The story of Sony: from repair shop to revolution, how Walkman inventor changed music listening and, with PlayStation, home entertainment – South China Morning Post
SOURCE: Julian Ryall | South China Morning Post
Malia Verniolle was almost eight years old when her father gave her a gadget she says changed her life in a number of ways. She also recalls that the earliest incarnation of the Sony Walkman had a nasty habit of trapping her fingers in its spring-loaded door for cassette tapes.
“My father gave it to me as a joint present for Christmas and my birthday, which is in early January,” said Verniolle, who grew up and still lives in southern France. “I remember being stunned and delighted to receive what became a true companion. I was an only child and spent a lot of time on my own, so I took my Walkman with me everywhere I went.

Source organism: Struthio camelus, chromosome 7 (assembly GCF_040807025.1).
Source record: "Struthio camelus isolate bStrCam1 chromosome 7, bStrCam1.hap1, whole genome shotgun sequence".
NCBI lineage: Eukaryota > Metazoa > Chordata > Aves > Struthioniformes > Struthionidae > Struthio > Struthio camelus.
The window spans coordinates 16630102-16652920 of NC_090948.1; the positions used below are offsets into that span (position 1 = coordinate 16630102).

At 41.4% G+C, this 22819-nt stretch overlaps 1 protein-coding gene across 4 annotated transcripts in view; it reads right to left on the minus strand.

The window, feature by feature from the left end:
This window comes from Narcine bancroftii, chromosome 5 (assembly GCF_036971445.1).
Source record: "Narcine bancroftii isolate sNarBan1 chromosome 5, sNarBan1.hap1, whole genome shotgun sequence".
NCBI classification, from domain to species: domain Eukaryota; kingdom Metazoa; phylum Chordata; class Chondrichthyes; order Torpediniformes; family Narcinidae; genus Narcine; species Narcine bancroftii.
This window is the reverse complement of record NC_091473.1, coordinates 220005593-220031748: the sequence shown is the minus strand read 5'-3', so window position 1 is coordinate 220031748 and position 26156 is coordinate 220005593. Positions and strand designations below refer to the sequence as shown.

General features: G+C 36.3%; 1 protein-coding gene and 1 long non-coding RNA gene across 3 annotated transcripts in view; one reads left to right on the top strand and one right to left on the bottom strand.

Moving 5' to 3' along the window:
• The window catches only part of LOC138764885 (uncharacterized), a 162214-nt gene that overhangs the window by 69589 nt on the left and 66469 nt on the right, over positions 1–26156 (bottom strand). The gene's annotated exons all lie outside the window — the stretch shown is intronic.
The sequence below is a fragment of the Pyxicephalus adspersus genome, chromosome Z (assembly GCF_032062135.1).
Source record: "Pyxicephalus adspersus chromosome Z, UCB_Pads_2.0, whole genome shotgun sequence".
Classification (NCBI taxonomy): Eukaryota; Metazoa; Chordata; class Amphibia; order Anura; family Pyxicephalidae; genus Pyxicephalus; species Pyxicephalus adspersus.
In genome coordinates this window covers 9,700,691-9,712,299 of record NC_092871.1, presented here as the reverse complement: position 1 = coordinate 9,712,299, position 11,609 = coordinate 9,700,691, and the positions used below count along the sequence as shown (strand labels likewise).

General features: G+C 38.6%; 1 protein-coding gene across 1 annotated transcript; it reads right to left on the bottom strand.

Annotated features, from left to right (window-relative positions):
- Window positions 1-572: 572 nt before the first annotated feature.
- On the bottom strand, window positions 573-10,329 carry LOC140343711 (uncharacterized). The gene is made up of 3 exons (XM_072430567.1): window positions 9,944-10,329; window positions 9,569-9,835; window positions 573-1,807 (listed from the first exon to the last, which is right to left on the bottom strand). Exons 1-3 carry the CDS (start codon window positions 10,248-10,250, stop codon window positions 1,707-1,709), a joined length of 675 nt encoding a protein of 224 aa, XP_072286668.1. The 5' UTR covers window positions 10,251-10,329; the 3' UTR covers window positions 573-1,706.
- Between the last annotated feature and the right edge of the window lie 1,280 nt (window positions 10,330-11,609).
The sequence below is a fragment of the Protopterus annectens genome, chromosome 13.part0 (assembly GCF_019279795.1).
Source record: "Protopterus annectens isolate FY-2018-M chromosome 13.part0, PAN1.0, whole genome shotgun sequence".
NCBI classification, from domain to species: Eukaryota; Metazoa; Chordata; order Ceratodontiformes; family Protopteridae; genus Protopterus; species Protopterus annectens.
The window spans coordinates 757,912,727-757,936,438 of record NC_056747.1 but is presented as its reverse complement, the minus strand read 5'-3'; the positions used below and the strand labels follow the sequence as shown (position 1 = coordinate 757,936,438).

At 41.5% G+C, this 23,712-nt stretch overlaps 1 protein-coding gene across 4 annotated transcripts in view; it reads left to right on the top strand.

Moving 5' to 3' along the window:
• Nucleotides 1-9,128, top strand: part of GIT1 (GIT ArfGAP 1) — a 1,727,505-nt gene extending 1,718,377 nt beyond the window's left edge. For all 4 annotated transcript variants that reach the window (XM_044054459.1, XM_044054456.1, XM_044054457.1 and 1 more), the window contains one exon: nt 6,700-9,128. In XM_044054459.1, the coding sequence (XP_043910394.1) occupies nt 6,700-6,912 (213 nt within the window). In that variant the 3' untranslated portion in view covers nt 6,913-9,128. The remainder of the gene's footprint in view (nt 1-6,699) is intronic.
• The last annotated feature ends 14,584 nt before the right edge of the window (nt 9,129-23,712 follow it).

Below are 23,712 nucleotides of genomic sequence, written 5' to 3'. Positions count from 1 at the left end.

“As soon as I put the headphones on, whether I was at home or simply walking in familiar places, music made everything seem special.”
She was wasn’t the only one to feel that way. Between the release of the first Sony Walkman on July 1, 1979 and the final cassette tape version rolling off the production line in October 2010, more than 385 million units were sold.
A 1979 advertisement for the Sony Walkman. Photo: Sony
More importantly, Paul Du Gay wrote in his book The Story of the Sony Walkman, it had “introduced the idea of ‘Japanese-ness’ into global culture, synonymous with miniaturisation and high-technology”.